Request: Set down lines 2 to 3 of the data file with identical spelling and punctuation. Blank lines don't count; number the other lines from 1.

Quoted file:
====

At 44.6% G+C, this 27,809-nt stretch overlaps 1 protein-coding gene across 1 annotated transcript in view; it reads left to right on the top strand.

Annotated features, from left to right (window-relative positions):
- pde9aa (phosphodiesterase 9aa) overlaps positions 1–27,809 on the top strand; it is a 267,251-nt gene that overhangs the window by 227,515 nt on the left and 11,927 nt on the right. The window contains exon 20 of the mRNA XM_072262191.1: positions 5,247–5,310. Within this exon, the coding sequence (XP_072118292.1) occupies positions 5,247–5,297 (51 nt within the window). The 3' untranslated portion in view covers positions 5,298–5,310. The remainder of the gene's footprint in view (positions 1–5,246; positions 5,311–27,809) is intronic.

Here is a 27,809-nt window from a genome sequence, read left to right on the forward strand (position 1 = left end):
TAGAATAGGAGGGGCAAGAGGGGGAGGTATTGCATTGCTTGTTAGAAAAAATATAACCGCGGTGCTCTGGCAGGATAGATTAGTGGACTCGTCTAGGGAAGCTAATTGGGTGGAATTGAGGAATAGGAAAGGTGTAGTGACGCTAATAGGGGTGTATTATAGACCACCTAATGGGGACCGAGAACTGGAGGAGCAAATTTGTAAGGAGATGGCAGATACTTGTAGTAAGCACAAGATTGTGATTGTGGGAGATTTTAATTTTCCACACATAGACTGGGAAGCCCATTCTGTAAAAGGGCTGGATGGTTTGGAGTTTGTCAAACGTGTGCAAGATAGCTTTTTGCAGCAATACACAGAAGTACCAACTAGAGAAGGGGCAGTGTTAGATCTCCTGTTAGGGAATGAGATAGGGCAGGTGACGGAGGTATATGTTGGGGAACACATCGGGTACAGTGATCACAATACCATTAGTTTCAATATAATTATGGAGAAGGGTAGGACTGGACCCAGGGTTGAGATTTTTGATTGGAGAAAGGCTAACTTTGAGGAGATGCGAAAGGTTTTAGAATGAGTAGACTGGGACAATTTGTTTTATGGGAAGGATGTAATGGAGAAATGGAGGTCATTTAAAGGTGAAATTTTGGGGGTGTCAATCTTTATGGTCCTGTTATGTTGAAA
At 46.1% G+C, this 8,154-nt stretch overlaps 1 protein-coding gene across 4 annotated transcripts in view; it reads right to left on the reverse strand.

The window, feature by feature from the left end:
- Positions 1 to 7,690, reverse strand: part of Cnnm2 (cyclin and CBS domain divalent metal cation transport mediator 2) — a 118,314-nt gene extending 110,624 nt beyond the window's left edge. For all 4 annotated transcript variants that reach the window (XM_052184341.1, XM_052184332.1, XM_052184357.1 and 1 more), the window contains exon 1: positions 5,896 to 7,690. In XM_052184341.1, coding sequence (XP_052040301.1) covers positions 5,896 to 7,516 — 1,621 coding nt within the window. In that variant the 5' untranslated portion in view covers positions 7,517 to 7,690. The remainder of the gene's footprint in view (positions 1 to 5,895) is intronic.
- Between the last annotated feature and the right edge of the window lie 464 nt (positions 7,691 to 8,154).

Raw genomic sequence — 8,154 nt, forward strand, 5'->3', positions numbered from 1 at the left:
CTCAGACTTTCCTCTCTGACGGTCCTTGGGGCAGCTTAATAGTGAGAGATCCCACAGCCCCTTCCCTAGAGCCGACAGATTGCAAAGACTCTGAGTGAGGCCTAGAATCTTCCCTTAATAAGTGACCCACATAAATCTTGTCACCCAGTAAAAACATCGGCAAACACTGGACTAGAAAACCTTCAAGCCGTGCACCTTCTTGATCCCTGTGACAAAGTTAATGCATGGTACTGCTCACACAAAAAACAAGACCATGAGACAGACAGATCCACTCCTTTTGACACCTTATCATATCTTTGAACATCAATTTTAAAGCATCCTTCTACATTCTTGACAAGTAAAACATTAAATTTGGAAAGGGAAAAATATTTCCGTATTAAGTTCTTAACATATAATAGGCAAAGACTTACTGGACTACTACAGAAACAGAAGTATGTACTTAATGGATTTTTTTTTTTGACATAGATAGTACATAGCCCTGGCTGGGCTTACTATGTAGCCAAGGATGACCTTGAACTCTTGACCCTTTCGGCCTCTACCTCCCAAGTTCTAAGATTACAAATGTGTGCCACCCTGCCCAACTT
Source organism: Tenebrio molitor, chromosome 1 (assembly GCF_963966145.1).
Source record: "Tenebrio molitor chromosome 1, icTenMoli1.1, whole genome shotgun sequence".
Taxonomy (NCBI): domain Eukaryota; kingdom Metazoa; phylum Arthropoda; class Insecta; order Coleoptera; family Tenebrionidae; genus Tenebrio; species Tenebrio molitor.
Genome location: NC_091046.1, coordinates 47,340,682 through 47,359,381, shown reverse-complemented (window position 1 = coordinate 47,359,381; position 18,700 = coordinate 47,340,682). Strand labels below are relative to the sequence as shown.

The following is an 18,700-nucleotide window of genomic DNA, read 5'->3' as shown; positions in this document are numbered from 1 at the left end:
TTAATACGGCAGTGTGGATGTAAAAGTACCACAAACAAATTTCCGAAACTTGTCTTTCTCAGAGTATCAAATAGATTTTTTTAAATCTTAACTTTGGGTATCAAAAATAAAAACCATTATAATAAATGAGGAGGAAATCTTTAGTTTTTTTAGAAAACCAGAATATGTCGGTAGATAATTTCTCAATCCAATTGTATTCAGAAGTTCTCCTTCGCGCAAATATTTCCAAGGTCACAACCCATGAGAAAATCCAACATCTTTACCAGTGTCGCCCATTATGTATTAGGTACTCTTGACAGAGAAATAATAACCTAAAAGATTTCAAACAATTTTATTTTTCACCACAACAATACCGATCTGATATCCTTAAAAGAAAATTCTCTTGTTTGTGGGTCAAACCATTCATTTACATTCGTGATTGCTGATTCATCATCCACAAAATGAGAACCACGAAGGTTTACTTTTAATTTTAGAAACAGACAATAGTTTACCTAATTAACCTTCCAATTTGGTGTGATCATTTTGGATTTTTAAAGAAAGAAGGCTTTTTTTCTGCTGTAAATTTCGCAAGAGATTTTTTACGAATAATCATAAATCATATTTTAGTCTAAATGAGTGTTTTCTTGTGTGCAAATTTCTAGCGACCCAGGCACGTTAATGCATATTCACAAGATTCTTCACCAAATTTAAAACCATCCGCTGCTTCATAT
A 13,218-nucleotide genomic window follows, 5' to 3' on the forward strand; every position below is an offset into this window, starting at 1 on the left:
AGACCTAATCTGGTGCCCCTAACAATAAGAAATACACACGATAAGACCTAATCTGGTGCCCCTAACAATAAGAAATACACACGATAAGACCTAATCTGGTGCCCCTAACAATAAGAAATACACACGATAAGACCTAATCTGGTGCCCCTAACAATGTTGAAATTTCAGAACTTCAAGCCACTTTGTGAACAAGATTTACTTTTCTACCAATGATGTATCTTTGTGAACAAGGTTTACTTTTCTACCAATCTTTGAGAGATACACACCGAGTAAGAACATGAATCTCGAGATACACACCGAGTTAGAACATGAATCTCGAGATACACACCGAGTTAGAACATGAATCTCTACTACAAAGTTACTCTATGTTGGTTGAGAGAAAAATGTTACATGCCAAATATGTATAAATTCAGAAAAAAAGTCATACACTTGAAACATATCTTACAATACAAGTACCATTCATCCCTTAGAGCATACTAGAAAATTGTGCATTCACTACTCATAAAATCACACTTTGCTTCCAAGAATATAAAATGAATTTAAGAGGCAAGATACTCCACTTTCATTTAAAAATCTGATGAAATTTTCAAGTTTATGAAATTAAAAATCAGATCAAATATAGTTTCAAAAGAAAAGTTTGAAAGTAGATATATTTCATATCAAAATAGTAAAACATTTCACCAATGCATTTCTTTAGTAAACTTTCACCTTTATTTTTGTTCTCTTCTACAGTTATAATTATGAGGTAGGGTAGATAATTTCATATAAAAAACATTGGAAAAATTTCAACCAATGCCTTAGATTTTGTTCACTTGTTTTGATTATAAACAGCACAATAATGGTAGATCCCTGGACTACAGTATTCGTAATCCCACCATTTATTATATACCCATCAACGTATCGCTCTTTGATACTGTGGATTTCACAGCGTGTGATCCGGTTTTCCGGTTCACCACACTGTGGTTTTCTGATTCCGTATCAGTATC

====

Annotated features, from left to right (window-relative positions):
- pde9aa (phosphodiesterase 9aa) overlaps positions 1–27,809 on the top strand; it is a 267,251-nt gene that overhangs the window by 227,515 nt on the left and 11,927 nt on the right. The window contains exon 20 of the mRNA XM_072262191.1: positions 5,247–5,310. Within this exon, the coding sequence (XP_072118292.1) occupies positions 5,247–5,297 (51 nt within the window). The 3' untranslated portion in view covers positions 5,298–5,310. The remainder of the gene's footprint in view (positions 1–5,246; positions 5,311–27,809) is intronic.